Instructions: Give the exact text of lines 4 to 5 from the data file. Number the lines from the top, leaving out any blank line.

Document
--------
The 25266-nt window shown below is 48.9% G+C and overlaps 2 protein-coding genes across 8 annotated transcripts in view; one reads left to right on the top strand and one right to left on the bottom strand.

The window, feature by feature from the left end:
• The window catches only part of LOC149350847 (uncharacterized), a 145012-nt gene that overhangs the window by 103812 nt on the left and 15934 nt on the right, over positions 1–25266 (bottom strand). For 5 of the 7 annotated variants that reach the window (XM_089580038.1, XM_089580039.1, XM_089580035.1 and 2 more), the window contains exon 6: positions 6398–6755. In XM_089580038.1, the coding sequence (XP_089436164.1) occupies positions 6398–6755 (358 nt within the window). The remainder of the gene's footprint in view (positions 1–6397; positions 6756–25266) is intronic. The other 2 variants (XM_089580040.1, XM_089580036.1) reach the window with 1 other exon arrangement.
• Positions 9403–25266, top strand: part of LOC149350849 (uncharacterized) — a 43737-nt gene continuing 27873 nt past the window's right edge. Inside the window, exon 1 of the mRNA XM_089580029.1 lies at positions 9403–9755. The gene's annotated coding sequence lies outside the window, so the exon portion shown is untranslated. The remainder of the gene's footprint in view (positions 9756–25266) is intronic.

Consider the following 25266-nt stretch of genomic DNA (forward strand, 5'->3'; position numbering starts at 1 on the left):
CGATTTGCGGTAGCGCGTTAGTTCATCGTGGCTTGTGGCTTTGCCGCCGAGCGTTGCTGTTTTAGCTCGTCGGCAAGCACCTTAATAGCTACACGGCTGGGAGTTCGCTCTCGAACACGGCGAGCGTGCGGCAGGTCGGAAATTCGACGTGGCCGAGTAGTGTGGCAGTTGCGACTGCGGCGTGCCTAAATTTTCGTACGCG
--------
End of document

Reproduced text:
• Positions 9403–25266, top strand: part of LOC149350849 (uncharacterized) — a 43737-nt gene continuing 27873 nt past the window's right edge. Inside the window, exon 1 of the mRNA XM_089580029.1 lies at positions 9403–9755. The gene's annotated coding sequence lies outside the window, so the exon portion shown is untranslated. The remainder of the gene's footprint in view (positions 9756–25266) is intronic.

Consider the following 25266-nt stretch of genomic DNA (forward strand, 5'->3'; position numbering starts at 1 on the left):